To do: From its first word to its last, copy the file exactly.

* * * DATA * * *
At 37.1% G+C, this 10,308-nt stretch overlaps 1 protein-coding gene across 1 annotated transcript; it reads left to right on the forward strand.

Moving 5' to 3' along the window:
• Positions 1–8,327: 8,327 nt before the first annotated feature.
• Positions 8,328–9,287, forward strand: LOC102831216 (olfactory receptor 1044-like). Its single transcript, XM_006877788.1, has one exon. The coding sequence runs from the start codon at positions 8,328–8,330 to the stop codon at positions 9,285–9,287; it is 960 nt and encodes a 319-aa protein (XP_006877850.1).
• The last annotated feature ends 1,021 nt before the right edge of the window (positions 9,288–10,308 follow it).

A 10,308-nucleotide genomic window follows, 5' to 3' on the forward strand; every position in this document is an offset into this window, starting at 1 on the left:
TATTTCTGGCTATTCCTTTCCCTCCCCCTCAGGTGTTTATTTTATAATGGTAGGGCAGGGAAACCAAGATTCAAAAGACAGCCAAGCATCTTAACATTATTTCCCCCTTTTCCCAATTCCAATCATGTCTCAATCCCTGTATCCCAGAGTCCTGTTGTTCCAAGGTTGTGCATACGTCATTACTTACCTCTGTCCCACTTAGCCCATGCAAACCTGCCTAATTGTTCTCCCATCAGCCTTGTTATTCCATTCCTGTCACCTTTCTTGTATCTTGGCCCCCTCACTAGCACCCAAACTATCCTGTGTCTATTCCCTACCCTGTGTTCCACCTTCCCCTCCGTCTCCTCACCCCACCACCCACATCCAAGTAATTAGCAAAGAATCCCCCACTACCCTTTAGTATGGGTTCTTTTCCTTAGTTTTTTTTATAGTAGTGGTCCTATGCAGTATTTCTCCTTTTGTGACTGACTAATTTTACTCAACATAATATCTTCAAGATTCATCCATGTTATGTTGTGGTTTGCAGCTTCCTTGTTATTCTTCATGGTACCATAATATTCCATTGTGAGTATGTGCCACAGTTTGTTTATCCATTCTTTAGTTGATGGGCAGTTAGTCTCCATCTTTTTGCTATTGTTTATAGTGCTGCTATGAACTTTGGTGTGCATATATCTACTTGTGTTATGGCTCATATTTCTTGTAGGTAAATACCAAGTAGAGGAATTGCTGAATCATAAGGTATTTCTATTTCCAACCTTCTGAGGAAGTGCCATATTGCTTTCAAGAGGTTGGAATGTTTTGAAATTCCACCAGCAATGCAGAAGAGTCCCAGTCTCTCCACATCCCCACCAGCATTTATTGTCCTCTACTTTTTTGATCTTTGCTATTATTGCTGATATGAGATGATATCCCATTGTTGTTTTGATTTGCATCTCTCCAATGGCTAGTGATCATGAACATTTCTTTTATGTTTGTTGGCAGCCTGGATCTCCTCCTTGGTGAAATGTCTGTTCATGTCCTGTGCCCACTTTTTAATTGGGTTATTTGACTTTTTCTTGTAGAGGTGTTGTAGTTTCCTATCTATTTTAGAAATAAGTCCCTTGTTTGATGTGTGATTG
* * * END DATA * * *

At 37.1% G+C, this 10,308-nt stretch overlaps 1 protein-coding gene across 1 annotated transcript; it reads left to right on the forward strand.

Moving 5' to 3' along the window:
• Positions 1–8,327: 8,327 nt before the first annotated feature.
• Positions 8,328–9,287, forward strand: LOC102831216 (olfactory receptor 1044-like). Its single transcript, XM_006877788.1, has one exon. The coding sequence runs from the start codon at positions 8,328–8,330 to the stop codon at positions 9,285–9,287; it is 960 nt and encodes a 319-aa protein (XP_006877850.1).
• The last annotated feature ends 1,021 nt before the right edge of the window (positions 9,288–10,308 follow it).

A 10,308-nucleotide genomic window follows, 5' to 3' on the forward strand; every position in this document is an offset into this window, starting at 1 on the left:
TATTTCTGGCTATTCCTTTCCCTCCCCCTCAGGTGTTTATTTTATAATGGTAGGGCAGGGAAACCAAGATTCAAAAGACAGCCAAGCATCTTAACATTATTTCCCCCTTTTCCCAATTCCAATCATGTCTCAATCCCTGTATCCCAGAGTCCTGTTGTTCCAAGGTTGTGCATACGTCATTACTTACCTCTGTCCCACTTAGCCCATGCAAACCTGCCTAATTGTTCTCCCATCAGCCTTGTTATTCCATTCCTGTCACCTTTCTTGTATCTTGGCCCCCTCACTAGCACCCAAACTATCCTGTGTCTATTCCCTACCCTGTGTTCCACCTTCCCCTCCGTCTCCTCACCCCACCACCCACATCCAAGTAATTAGCAAAGAATCCCCCACTACCCTTTAGTATGGGTTCTTTTCCTTAGTTTTTTTTATAGTAGTGGTCCTATGCAGTATTTCTCCTTTTGTGACTGACTAATTTTACTCAACATAATATCTTCAAGATTCATCCATGTTATGTTGTGGTTTGCAGCTTCCTTGTTATTCTTCATGGTACCATAATATTCCATTGTGAGTATGTGCCACAGTTTGTTTATCCATTCTTTAGTTGATGGGCAGTTAGTCTCCATCTTTTTGCTATTGTTTATAGTGCTGCTATGAACTTTGGTGTGCATATATCTACTTGTGTTATGGCTCATATTTCTTGTAGGTAAATACCAAGTAGAGGAATTGCTGAATCATAAGGTATTTCTATTTCCAACCTTCTGAGGAAGTGCCATATTGCTTTCAAGAGGTTGGAATGTTTTGAAATTCCACCAGCAATGCAGAAGAGTCCCAGTCTCTCCACATCCCCACCAGCATTTATTGTCCTCTACTTTTTTGATCTTTGCTATTATTGCTGATATGAGATGATATCCCATTGTTGTTTTGATTTGCATCTCTCCAATGGCTAGTGATCATGAACATTTCTTTTATGTTTGTTGGCAGCCTGGATCTCCTCCTTGGTGAAATGTCTGTTCATGTCCTGTGCCCACTTTTTAATTGGGTTATTTGACTTTTTCTTGTAGAGGTGTTGTAGTTTCCTATCTATTTTAGAAATAAGTCCCTTGTTTGATGTGTGATTG